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Hi, this is the font i need help finding, any info would be much appreciated, thanks.
Looks like Carolus Roman (free font DaFont once published by Image Club) but heavier - perhaps custom bold version
thank you very very much, and yeah i believe it must be a bolder version of this font.
According to the Image Club "placeholder" page*, "Monotype Imaging now holds the keys to the Image Club type collection." Assuming that's true, I would avoid recommending/using Carolus Roman.
So anyone using an Image Club typeface is now breaking the law? Can Monotype legally pursue users of Image Club’s previous products for payment?
No, I meant it's probably not legal and/or ethical to use the free one from Dafont.
It's based on the calligraphy by Kerstin Anckers.
Paul Shaw's Stockholm is another (newer?) digital version of it. But anyway, neither Kerstin Anckers nor Paul Shaw are getting any money from the licenses royalties.... so....
*More info available on Paul's blog.
Royalties, shmroyalties - pay them directly.
And paying yourself by not paying for a font is the least ethical thing to do.
Hrant, I'm not suggesting that.
Only pointing out that the designers are not getting any money.. even if people buy the legal version
I do agree that paying the designers directly is the best thing to do.
Regarding legal, does binding documentation surrounding the use of Carolus Roman from DaFont exist? It’s very easy to misinterpret comments as false allegations.
Most sources credit Karl-Erik Forsberg for Carolus (including Paul Shaw).
The Carolus Roman from Dafont is from a scan (see screen shot below). The Image Club version I am sure from what I know would be more professional and cleaned up, although it may have been from a scan of calligraphy too. I do not have the Image Club version to check but below is the top of the O in the Dafont version
One thing I like about TypeIDs is that, occasionally, they bring forgotten gems back to our attention.
Bob, thanks for doing that. So the Dafont one is legal in the US. But then there's [much of] the rest of the world, not to mention something much more important than Law: ethics.
Actually, I do think it comes from Karl-Eric Forsberg and can be seen in a sample on pages 64 and 65 (called Carolus) of ABC of Lettering and Printing Typefaces, by Erik Lindegren, American Edition: Greenwich House, NY 1982. Not sure if this is the source of theDaFont scan. Carolus by Forsberg is also mentioned on page 204 of The Art of Written Forms: The Theory and Practice of Calligraphy byDonald M. Young, Holt,Rinehardt and Winston, 1969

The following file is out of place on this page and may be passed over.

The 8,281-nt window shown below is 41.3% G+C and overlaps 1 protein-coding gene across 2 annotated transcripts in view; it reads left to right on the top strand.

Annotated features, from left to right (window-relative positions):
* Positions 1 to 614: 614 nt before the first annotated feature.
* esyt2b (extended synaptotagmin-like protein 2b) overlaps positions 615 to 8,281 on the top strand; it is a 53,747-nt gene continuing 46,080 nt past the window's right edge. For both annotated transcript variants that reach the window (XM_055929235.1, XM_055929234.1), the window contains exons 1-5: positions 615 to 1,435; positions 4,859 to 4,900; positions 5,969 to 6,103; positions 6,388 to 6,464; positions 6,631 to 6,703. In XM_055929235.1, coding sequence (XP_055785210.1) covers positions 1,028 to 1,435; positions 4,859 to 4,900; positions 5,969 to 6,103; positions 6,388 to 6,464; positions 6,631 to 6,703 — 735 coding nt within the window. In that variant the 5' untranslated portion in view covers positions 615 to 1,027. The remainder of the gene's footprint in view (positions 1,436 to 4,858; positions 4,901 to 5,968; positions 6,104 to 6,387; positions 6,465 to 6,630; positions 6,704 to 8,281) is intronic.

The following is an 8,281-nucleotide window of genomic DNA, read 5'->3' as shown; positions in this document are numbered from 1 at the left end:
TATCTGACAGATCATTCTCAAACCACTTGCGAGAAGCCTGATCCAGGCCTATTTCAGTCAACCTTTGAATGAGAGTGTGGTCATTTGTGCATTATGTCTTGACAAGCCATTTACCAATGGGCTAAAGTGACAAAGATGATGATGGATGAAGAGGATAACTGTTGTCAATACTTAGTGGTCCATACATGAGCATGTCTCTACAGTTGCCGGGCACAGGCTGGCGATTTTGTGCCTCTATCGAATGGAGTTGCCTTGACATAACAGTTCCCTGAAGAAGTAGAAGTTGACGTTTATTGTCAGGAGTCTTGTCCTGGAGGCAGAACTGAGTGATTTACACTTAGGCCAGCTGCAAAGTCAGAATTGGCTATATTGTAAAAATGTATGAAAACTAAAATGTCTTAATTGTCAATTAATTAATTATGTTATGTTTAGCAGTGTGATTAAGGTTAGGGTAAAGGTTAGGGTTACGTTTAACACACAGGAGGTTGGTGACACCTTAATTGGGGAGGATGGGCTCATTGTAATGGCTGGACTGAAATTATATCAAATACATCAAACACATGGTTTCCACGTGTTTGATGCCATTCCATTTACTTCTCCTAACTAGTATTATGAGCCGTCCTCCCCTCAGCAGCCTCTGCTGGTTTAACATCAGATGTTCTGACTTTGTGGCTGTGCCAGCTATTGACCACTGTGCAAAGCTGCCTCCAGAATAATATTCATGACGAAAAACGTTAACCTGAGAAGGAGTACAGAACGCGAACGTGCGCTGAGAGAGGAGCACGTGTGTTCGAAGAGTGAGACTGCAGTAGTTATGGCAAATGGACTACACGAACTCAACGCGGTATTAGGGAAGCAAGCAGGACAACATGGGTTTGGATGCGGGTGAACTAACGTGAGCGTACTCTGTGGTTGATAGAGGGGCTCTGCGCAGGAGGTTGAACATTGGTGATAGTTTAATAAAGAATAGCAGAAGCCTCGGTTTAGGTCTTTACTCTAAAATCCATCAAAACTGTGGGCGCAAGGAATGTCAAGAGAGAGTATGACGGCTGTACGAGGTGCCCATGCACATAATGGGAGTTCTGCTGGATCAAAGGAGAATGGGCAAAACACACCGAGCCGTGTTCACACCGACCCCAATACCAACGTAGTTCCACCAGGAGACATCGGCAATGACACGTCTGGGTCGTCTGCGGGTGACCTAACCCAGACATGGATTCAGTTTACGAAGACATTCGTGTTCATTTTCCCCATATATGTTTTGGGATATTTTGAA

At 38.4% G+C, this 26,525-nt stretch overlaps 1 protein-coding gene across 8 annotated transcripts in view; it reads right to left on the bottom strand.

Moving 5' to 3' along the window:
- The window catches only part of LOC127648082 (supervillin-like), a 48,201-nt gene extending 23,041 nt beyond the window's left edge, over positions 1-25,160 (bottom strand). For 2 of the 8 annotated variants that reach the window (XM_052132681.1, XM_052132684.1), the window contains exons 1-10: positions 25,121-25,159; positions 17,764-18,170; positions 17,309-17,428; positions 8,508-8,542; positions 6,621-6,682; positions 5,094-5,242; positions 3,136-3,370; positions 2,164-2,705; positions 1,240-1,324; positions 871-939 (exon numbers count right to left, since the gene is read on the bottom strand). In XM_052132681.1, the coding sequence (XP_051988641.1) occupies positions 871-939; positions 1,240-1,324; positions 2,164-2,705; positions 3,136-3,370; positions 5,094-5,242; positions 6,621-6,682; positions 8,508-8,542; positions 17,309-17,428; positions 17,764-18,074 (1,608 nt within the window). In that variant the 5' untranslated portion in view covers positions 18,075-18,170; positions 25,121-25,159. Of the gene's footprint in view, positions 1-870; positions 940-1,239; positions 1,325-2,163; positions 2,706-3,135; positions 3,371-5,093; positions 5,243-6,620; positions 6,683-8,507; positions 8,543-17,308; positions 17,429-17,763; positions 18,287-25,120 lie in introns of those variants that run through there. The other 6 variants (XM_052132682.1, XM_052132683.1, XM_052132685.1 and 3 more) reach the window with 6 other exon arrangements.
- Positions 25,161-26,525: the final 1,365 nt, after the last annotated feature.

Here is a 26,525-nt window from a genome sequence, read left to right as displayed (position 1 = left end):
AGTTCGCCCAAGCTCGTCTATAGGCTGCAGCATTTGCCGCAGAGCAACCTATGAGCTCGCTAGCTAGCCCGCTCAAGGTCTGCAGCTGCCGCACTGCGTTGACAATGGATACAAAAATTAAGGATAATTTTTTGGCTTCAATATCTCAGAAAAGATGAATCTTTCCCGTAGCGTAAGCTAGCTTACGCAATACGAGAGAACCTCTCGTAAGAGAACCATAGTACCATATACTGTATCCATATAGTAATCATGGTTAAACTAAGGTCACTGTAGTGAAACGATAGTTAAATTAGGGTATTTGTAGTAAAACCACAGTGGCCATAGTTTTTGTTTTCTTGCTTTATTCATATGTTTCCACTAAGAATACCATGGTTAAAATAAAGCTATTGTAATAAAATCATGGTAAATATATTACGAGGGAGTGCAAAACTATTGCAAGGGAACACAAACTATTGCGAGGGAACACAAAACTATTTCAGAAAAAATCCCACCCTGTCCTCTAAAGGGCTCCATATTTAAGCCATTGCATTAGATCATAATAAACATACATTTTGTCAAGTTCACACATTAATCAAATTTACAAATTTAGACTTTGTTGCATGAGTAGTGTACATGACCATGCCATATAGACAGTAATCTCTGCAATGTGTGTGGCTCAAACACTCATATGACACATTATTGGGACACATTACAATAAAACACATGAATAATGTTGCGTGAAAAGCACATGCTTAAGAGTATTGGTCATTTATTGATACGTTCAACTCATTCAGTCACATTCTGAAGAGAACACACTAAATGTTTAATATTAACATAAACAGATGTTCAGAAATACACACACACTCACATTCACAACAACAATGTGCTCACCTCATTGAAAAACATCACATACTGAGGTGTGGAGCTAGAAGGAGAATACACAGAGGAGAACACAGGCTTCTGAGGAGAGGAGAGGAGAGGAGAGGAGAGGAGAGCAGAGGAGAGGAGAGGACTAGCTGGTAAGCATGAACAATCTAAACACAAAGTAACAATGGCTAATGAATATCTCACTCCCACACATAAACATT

Cool. Then anybody who uses Carolus Roman should pay Forsberg's heirs, or the publisher of his books, or anybody who deserves it more than himself (this includes Monotype BTW, since they do a lot of good for type). Even a donation to something like TypeCon would be cool.
BTW, those are two great books.
Carolus was issued by Berling Type Foundry
(info from web) The Berling Type Foundry was a Danish type foundry established before 1750 in Copenhagen. Johann Gottfried Pöetzsch was manager of the Berling typefoundry from 1753 until his death in 1783. The foundry was reëstablished in Lund, Sweden in 1837 and cast foundry type until 1980
Great info. Historically, type foundry assets have been picked up by some party or other (sometimes in far-flung lands) and not abandoned. For example the Amsterdam Foundry's designs are now under the ownership of Neufville in Barcelona.
So did Image Club seek out Forsberg (died 1995) or the later owners of the Berling Type Foundry designs for permission - does not look like it. See this link for a interesting history of Image Club:
“So the Dafont one is legal in the US..
Where does it say that DaFont’s typefaces can only be used in the US (or have I misunderstood)?
“(info from web)…”
What I meant was that Dafont's Carolus Roman seems to be legal in the US, because distributing a traced scan of a font is not illegal in the US.
I’m actually quite happy to have seen that photograph. I have a presentation coming up, and I wanted to make reference to a television show by setting name of the talk in that typeface used for the show.
I found it for free, downloaded is and…
1. Got a funky “this font might screw with your computer” upon opening it
2. After outlining it, I noticed it was all wonky.
I was quite confused. This has been a educational experience.
Is there a defined copyright length for typefaces after the designers death?
Chris: Google Berling Type Foundry
I am not a lawyer, this is not legal advice: I believe copyright for typefaces is only 25 years in Europe. Israel has artistic copyrights (Microsoft lost a lawsuit over this recently) and there may be other rights (design rights, design patents, and special German court appointed rights)
The font ID originally requested here is also available as Adobe's Sava family.
The traced 'Carolus' at Dafont was unleashed years ago by Fontazia
Sava is nothing like that sample, or any of the fonts mentioned here. Fortunately.
As for the "years ago" thing, I'm not sure how that's relevant.